As poet, novelist and anthologist Eunice de Souza passes away at the age of 77, her former students remember the legacy of her acerbic wit that made her a tour de force
1983, St. Xavier's College, Mumbai, I run breathless after a smart sari-clad woman sashaying down the wooden corridor outside the main office on the first floor. "Ma'am," I say to her as I come up, trying hard to still the boyish pounding in my heart. She turns and meets me with a cool gaze. "Yes?" she says, suggesting by a narrowing of the eyes that I should say what I had to with least ceremony and even less ambiguity. "Ma'am," I say to her. "I have a request. May I please drop your papers for the prelims? "And why is that?" she asks, without a flicker of surprise. "Because I am not prepared. At least not in the way you would want me to be," I say. "And are these only my papers you wish to drop or some of the other papers, too?" she asks coolly. "No," I say. "Only yours." "And why is that?" she asks. "Why only my papers?" I pause, then say with hesitation, "Because I know you will understand." A silence follows. She looks at me penetratingly, as though reading my mind, as though scanning my intentions; then nods curtly, a "yes," and walks off.
And now I am trying to deal with a warm expansion in my heart, a swell of gratitude for having been understood, trusted by someone I deeply respected, someone in whose lectures I had sat enthralled, glad, ever glad, for having taken up English literature. This was Eunice de Souza, my firebrand teacher, role model of my youth, who day after day brought alive the poetry of Langston Hughes and Yeats and Cummings and the plays of Edward Albee and Tennessee Williams and who taught literary criticism with such fiery zeal that years later I would bring that analysis and knowledge to not just my work but to every book I'd read.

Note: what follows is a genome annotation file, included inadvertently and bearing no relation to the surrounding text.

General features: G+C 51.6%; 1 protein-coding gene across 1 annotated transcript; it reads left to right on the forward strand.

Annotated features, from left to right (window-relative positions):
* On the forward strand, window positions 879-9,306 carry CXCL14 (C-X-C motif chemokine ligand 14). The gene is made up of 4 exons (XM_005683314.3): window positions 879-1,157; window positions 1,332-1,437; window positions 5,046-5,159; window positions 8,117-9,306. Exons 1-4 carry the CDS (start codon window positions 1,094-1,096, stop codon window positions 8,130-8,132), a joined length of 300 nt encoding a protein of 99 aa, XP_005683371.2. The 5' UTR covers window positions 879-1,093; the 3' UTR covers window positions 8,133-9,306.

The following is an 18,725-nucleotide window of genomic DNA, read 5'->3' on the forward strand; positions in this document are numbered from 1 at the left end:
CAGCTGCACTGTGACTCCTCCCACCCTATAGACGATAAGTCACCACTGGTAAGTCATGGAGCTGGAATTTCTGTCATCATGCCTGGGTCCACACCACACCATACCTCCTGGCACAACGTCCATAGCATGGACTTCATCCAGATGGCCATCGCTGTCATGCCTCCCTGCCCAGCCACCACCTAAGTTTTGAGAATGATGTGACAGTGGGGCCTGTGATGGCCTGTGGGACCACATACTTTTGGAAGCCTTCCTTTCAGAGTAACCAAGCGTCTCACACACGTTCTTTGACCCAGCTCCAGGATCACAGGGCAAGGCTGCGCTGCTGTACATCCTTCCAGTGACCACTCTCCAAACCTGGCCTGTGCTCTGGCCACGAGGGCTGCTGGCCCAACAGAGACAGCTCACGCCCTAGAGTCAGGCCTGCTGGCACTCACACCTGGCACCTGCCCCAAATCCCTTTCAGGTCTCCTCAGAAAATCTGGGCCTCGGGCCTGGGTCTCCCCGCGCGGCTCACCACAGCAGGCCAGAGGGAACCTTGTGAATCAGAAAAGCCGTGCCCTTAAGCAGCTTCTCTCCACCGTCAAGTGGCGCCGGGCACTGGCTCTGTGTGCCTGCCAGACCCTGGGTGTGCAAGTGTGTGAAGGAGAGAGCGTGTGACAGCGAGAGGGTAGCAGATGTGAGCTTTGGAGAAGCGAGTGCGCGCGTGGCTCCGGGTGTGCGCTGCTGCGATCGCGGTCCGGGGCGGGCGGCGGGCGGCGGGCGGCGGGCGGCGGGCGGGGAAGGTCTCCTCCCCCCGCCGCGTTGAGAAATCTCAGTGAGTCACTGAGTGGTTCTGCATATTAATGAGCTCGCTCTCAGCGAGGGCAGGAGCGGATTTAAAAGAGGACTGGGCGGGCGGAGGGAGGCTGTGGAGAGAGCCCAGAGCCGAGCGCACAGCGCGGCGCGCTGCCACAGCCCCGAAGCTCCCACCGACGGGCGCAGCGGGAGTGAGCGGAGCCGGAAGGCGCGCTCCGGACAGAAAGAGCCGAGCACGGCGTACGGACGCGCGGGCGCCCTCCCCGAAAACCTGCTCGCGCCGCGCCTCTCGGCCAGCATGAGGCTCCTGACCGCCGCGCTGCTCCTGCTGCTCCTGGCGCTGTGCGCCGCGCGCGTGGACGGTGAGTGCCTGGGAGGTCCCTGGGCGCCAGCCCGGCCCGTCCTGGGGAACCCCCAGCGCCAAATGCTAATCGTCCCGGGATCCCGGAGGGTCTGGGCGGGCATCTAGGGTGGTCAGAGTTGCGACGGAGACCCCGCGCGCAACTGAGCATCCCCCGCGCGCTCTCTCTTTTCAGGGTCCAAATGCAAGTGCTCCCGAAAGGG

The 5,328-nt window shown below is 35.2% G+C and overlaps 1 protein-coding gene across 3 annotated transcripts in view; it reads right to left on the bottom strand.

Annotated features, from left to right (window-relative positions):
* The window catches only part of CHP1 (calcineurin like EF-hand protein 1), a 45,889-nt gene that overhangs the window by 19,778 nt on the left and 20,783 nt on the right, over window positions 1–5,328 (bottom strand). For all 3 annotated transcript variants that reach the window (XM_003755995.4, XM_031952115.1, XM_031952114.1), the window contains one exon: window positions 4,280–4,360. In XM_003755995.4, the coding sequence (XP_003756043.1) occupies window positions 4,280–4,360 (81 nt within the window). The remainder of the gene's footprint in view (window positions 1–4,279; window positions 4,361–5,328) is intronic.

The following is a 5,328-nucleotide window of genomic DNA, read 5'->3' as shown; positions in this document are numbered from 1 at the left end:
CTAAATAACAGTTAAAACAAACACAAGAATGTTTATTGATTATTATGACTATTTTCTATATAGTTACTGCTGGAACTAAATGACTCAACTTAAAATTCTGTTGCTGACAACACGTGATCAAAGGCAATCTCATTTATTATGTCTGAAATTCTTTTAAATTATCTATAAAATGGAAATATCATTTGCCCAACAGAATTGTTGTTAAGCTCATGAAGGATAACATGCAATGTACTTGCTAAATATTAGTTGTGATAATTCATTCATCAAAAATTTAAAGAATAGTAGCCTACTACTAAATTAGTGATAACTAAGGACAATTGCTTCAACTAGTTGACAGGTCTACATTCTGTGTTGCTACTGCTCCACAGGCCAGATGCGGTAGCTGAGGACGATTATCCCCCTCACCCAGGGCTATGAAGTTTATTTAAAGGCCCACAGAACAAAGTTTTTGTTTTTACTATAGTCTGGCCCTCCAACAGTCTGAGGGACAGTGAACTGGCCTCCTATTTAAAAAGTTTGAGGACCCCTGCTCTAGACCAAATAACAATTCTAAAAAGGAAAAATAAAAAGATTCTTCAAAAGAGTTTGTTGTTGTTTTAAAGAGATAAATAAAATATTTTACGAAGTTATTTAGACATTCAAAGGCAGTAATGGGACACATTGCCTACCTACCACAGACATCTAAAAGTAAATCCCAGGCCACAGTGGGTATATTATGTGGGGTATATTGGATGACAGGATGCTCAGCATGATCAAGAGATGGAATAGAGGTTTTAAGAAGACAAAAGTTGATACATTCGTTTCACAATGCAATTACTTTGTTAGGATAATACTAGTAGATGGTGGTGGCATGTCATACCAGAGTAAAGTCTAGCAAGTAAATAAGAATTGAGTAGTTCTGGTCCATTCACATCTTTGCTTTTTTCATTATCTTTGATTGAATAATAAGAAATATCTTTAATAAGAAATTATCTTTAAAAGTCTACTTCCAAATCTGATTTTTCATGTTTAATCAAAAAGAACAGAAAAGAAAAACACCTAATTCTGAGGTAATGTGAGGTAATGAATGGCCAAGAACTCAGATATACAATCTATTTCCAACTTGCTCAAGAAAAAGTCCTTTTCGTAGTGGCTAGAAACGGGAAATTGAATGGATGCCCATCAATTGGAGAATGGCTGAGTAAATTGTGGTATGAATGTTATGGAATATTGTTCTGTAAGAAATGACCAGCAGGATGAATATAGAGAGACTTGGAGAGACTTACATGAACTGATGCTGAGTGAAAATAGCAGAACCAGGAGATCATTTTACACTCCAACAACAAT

In her method of teaching, Eunice simply went by that old Marxian axiom: Question everything! Hence, every sort of fad of the day was pulled out and ripped apart in a social-cultural context. We would look at everything through the lens of literature and, honestly, life did look good that way. Her way of teaching would give us a more pampered vision of life, a democratic space, where individual thought was shared, encouraged, and accepted, and where language was used unsparingly to break through barriers of consciousness.
In one of her poems — I think it was Bequest — Eunice laments: "I wish I could be a Wise Woman, smiling endlessly, vacuously, like a plastic flower, saying Child, learn from me." This was Eunice at her ironic best, lamenting what she could never be, which was to say, wordy, profuse, and pretentious. No, Eunice was much like the poetry she wrote: dark and frugal and laconic, never a word more than necessary, never an unwarranted emotion.
And yet, she was one of the most generous people I have known, generous with her time and knowledge. When I had my first public reading, it was to Eunice I ran to, in order to build my confidence. Seated in her Kalina apartment, I read out my pieces to her, and she gave me her opinion with her customary precision. Only when I was leaving I realised she was unwell.
In the last few years, we were in touch through a common friend, Dr Chris D'Souza. And Dr D'Souza only confirms what I always knew: Eunice's incredible generosity. She enjoyed the unbridled devotion of those who served her, among them a rickshaw driver called Ganesh who would double up voluntarily as a medical aide.
When Dr D'Souza called me this morning, he began telling me she had been calm and composed even while in the Intensive Care a few months ago. I could not help but recall those words of hers: "Keep cats if you want to learn to cope with the otherness of lovers, otherness is not always neglect… That stare of perpetual surprise, in those great green eyes, will teach you to die alone."
Murzban F. Shroff is the author of Breathless in Bombay and Waiting for Jonathan Koshy
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